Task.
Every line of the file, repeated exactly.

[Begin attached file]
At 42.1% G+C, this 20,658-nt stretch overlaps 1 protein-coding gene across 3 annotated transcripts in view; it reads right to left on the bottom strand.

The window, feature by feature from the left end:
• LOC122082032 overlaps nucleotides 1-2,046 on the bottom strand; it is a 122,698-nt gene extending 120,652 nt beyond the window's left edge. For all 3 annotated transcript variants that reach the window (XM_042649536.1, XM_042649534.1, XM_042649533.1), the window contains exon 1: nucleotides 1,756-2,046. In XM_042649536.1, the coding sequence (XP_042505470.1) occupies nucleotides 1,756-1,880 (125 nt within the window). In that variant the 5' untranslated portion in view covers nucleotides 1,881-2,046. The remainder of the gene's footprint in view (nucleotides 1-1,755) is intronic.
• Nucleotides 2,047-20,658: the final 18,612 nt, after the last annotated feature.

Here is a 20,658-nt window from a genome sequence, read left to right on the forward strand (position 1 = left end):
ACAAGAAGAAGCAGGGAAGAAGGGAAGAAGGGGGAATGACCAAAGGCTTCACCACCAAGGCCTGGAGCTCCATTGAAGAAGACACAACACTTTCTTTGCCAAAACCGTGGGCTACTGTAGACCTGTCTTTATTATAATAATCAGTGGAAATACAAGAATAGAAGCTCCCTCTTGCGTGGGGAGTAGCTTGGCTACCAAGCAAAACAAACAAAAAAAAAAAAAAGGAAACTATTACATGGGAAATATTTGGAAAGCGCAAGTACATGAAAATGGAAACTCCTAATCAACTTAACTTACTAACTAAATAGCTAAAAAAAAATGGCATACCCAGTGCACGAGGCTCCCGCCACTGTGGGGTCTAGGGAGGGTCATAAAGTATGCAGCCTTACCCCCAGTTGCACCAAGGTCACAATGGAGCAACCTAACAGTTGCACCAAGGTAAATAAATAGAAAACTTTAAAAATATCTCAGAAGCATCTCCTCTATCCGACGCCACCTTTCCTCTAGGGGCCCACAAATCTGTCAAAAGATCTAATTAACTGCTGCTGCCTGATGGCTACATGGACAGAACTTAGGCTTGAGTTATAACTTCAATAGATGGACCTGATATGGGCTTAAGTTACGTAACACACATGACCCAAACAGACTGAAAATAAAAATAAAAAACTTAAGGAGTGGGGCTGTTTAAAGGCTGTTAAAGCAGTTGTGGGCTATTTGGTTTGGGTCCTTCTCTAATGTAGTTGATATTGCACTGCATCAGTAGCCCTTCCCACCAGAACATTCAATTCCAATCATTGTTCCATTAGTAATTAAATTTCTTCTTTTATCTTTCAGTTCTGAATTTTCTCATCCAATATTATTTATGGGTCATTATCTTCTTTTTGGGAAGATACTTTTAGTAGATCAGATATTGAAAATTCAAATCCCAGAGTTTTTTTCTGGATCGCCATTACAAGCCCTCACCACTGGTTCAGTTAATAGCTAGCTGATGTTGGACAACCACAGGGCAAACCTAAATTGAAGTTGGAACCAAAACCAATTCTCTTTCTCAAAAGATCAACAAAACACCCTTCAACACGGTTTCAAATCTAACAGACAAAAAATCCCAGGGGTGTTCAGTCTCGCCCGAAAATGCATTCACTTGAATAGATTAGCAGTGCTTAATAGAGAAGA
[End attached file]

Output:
At 42.1% G+C, this 20,658-nt stretch overlaps 1 protein-coding gene across 3 annotated transcripts in view; it reads right to left on the bottom strand.

The window, feature by feature from the left end:
• LOC122082032 overlaps nucleotides 1-2,046 on the bottom strand; it is a 122,698-nt gene extending 120,652 nt beyond the window's left edge. For all 3 annotated transcript variants that reach the window (XM_042649536.1, XM_042649534.1, XM_042649533.1), the window contains exon 1: nucleotides 1,756-2,046. In XM_042649536.1, the coding sequence (XP_042505470.1) occupies nucleotides 1,756-1,880 (125 nt within the window). In that variant the 5' untranslated portion in view covers nucleotides 1,881-2,046. The remainder of the gene's footprint in view (nucleotides 1-1,755) is intronic.
• Nucleotides 2,047-20,658: the final 18,612 nt, after the last annotated feature.

Here is a 20,658-nt window from a genome sequence, read left to right on the forward strand (position 1 = left end):
ACAAGAAGAAGCAGGGAAGAAGGGAAGAAGGGGGAATGACCAAAGGCTTCACCACCAAGGCCTGGAGCTCCATTGAAGAAGACACAACACTTTCTTTGCCAAAACCGTGGGCTACTGTAGACCTGTCTTTATTATAATAATCAGTGGAAATACAAGAATAGAAGCTCCCTCTTGCGTGGGGAGTAGCTTGGCTACCAAGCAAAACAAACAAAAAAAAAAAAAAGGAAACTATTACATGGGAAATATTTGGAAAGCGCAAGTACATGAAAATGGAAACTCCTAATCAACTTAACTTACTAACTAAATAGCTAAAAAAAAATGGCATACCCAGTGCACGAGGCTCCCGCCACTGTGGGGTCTAGGGAGGGTCATAAAGTATGCAGCCTTACCCCCAGTTGCACCAAGGTCACAATGGAGCAACCTAACAGTTGCACCAAGGTAAATAAATAGAAAACTTTAAAAATATCTCAGAAGCATCTCCTCTATCCGACGCCACCTTTCCTCTAGGGGCCCACAAATCTGTCAAAAGATCTAATTAACTGCTGCTGCCTGATGGCTACATGGACAGAACTTAGGCTTGAGTTATAACTTCAATAGATGGACCTGATATGGGCTTAAGTTACGTAACACACATGACCCAAACAGACTGAAAATAAAAATAAAAAACTTAAGGAGTGGGGCTGTTTAAAGGCTGTTAAAGCAGTTGTGGGCTATTTGGTTTGGGTCCTTCTCTAATGTAGTTGATATTGCACTGCATCAGTAGCCCTTCCCACCAGAACATTCAATTCCAATCATTGTTCCATTAGTAATTAAATTTCTTCTTTTATCTTTCAGTTCTGAATTTTCTCATCCAATATTATTTATGGGTCATTATCTTCTTTTTGGGAAGATACTTTTAGTAGATCAGATATTGAAAATTCAAATCCCAGAGTTTTTTTCTGGATCGCCATTACAAGCCCTCACCACTGGTTCAGTTAATAGCTAGCTGATGTTGGACAACCACAGGGCAAACCTAAATTGAAGTTGGAACCAAAACCAATTCTCTTTCTCAAAAGATCAACAAAACACCCTTCAACACGGTTTCAAATCTAACAGACAAAAAATCCCAGGGGTGTTCAGTCTCGCCCGAAAATGCATTCACTTGAATAGATTAGCAGTGCTTAATAGAGAAGA